Emily Erdmann is fascinated by molecular biology and genetics. In particular, she finds it interesting how the small, individual post-transcriptional regulatory events of gene expression (especially RNA-level regulation) can add up to major biological consequences.
Erdmann is a fourth-year Ph.D. student in the Genome, Cell, and Developmental Biology Graduate Program at Indiana University Bloomington and a member in the lab of Heather Hundley, an associate professor in the IU College of Arts and Sciences’ Department of Biology.
The National Institutes of Health has presented Erdmann with its Ruth L. Kirschstein National Research Service Award (NRSA) Individual Predoctoral Fellowship (Parent F31). The Kirschstein-NRSA program provides promising predoctoral students with potential to develop into productive, independent research scientists the means to obtain mentored research training while conducting dissertation research. The fellowship for $97,783 will help fund Erdmann's research on ADAR function in the germline.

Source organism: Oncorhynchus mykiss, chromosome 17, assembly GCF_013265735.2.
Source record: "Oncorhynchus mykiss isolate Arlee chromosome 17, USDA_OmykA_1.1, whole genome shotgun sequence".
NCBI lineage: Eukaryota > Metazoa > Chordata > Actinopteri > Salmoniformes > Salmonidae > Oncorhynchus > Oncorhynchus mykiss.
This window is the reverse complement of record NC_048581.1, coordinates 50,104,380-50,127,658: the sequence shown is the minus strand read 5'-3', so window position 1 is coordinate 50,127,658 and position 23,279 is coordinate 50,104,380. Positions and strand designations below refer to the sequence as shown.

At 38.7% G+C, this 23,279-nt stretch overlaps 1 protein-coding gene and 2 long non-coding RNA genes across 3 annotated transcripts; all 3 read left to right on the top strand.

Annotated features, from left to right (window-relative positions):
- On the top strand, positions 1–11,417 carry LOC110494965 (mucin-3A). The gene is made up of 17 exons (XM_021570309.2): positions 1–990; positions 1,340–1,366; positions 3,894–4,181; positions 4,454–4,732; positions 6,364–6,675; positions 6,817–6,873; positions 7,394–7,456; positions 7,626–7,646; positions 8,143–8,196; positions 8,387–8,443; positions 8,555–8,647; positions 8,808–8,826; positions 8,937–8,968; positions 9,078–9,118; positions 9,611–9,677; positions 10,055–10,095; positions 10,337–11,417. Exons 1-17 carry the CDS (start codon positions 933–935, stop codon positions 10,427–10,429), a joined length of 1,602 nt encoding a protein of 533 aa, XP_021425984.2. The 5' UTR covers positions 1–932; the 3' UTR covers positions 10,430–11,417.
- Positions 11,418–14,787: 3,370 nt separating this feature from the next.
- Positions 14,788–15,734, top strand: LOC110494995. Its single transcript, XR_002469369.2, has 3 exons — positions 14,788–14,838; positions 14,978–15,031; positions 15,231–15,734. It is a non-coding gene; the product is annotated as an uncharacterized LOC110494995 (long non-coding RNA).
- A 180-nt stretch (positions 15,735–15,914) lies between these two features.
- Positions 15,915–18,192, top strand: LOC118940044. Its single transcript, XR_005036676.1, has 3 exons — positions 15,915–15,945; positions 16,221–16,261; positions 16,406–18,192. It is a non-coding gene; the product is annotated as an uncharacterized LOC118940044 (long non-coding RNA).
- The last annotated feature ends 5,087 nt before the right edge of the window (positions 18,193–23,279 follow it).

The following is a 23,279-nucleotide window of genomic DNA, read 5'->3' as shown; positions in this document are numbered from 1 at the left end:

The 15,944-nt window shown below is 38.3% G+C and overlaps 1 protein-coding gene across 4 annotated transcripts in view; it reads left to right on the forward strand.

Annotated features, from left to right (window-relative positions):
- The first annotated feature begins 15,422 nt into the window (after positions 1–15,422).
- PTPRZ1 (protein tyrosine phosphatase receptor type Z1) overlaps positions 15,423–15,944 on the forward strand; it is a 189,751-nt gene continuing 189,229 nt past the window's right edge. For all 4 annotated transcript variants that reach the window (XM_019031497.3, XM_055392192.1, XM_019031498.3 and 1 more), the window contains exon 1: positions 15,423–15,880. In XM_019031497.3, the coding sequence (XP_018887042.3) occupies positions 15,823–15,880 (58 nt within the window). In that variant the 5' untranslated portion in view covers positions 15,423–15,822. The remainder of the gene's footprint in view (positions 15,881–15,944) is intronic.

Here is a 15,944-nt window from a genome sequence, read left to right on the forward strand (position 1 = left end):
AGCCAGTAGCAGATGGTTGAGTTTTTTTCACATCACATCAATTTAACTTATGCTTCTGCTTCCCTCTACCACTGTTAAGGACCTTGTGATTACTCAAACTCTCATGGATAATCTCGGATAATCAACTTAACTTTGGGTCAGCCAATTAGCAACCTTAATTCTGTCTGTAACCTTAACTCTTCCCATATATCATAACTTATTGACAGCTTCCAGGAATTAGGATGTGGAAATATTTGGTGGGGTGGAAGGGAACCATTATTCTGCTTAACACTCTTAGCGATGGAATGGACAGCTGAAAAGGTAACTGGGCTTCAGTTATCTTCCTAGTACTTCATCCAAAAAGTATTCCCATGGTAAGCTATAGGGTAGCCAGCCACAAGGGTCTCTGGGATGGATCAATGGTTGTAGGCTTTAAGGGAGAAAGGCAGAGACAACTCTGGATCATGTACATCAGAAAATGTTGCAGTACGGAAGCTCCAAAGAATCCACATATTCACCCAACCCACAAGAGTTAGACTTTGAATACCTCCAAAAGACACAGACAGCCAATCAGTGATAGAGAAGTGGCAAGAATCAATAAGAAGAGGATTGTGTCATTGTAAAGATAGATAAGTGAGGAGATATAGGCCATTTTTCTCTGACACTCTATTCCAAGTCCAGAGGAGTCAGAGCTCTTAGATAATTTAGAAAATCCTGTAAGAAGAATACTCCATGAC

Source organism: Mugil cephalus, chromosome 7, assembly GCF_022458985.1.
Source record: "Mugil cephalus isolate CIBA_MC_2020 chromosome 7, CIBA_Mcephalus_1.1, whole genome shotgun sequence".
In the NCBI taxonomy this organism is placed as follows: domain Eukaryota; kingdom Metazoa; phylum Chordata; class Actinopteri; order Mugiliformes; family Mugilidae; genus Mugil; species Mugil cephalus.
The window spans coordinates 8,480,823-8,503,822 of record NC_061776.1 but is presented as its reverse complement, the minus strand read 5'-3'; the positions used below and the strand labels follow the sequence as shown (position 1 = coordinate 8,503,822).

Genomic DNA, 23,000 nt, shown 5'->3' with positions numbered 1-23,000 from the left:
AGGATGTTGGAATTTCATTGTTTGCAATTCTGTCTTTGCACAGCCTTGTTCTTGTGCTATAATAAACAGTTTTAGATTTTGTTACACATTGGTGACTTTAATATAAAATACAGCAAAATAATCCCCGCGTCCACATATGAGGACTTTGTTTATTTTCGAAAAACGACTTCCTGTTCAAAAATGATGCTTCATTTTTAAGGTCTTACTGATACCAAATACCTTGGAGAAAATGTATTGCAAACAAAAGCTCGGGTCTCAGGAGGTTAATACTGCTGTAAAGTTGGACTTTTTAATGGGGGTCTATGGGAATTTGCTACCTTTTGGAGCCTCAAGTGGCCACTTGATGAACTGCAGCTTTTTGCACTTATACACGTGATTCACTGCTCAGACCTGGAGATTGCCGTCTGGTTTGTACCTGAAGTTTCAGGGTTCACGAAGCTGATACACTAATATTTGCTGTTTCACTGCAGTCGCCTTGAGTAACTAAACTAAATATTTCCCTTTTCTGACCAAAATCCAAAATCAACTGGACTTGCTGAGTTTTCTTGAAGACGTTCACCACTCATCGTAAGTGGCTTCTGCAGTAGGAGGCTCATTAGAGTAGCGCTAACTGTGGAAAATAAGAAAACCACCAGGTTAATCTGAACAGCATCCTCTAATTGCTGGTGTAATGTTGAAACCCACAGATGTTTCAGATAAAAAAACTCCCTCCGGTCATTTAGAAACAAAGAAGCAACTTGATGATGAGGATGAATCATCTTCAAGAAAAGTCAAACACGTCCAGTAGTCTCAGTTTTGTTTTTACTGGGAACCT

ADARs (Adenosine Deaminases that Act on RNA) are enzymes which can modify and regulate cellular messages in the form of RNA. ADARs can alter the expression of certain genes to help maintain the unique functions of different cell types under different conditions. Erdmann’s work specifically focuses on identifying the roles of ADARs in gene regulation in the germline, or reproductive cells. The germline is a compelling tissue for studying ADARs because RNA-level regulation of gene expression is critical in maintaining proper reproductive function.